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By David Treece


Some of our readers are asking how long the “dead cat bounce” is going to last. After the Brexit vote in which UK voters voted to leave the European Union, world markets rapidly plummeted for several days, but now the US stock market is seeing record highs. What we are watching is Deutsche Bank, a German bank that will be the Lehman Brothers of the next stock market crash. Lehman Brothers was the largest financial institution to file for bankruptcy in history.
 
If you don’t have time to read the history of the situation skip down to the punch line.
 
The failure of Lehman mainly came as a result of the subprime mortgage fiasco that sent monetary shrapnel to all parts of the globe. Subprime lending refers to practices of extending credit or loans to people with questionable credit histories. This practice was rampant and ultimately caused the real estate market to collapse along with the stock market. This impacted many people, and those with the largest debt loads were the most severely impacted.
 
But why did the 2008 crisis even happen? Bill Clinton.
 
During the lead-up to the Great Depression, banks were loaning stock market speculators money to invest in the market. The caveat was the banks could call these loans at any time, and if they did, they had to be paid back within 24 hours. Banks were loaning money that did not exist or leveraging their deposits in the hope that everyone would not want their money at the same time. It was as though it was planned when banks suddenly and randomly called the 24-hour broker loans. This created a run on the banks. The Great Depression ensued in haste.
 
In 1933 Congress passed the Glass-Steagall legislation. The formal name for the bill is the Banking Act of 1933, and it prohibited banks from engaging in the investment business. This provided a much-needed distinction for consumers between banks and brokerage houses. However, we see today that banks have their own brokerage arms, and bank tellers easily refer people to the “investment advisor” who has an office in the bank. Can you see how this could be confusing for the average person? You go to the bank to make a deposit and the sophisticated investment [read: risk] advisor sells the depositor on the ability to make large returns by speculating.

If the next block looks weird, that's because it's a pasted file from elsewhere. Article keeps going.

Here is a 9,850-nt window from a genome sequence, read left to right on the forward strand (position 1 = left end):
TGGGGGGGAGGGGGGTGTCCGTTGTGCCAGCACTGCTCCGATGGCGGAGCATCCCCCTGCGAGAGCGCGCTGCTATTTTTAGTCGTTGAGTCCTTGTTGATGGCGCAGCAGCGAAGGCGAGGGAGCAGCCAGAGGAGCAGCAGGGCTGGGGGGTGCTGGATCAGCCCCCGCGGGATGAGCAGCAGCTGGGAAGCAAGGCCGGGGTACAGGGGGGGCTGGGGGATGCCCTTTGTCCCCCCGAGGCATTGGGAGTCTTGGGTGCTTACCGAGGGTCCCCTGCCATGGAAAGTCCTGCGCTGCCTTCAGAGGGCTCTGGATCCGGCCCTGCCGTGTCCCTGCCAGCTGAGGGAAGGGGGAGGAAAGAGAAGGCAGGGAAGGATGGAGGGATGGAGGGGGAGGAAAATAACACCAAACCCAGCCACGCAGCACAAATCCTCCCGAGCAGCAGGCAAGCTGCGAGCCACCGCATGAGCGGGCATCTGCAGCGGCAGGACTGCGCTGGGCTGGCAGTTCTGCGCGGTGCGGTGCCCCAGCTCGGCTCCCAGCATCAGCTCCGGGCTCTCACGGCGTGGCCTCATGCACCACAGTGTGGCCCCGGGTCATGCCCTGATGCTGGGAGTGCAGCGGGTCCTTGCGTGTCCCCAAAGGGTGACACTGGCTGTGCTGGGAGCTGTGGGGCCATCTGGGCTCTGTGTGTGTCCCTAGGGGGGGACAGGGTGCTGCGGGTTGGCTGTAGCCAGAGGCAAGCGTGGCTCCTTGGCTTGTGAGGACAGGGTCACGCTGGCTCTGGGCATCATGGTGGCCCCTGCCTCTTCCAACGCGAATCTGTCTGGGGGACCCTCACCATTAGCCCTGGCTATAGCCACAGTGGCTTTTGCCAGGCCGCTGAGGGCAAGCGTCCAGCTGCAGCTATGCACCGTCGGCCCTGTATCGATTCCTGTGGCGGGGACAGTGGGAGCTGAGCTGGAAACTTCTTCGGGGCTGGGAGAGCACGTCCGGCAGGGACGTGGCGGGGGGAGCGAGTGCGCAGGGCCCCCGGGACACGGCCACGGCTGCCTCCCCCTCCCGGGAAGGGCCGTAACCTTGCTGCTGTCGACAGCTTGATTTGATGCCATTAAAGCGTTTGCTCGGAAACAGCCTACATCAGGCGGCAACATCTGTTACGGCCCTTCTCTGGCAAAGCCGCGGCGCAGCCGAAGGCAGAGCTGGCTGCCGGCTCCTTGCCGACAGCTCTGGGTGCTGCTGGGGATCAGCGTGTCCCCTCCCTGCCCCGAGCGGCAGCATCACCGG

In 1999 Alan Greenspan, then chairman of the Federal Reserve, lobbied Bill Clinton to sign the repeal of Glass-Steagall. It took less than a decade of banks operating in the investment business for the subprime mortgage securities business to implode and create financial disaster. Clinton gets little to no blame for the financial wreckage. Of course the Clinton Foundation receives generous contributions from the banking and brokerage houses that created the mess.
 
Fast forward to 2010, and Congress passed The Dodd–Frank Wall Street Reform and Consumer Protection Act. The legislation was supposed to clean up banking practices but it did not. Not only that, it made matters worse. Buried deep inside the bill, it mandated that bank depositors would be unsecured lenders to banks when people deposit money. Basically, think of it like this: when we have a credit card, we are extended unsecured credit from the credit card company. The only thing saying we will pay them back is our promise of repayment. Generally this creates the need for a higher interest rate since there is no collateral. Today we are lucky to get a half-percent interest rate from a bank deposit.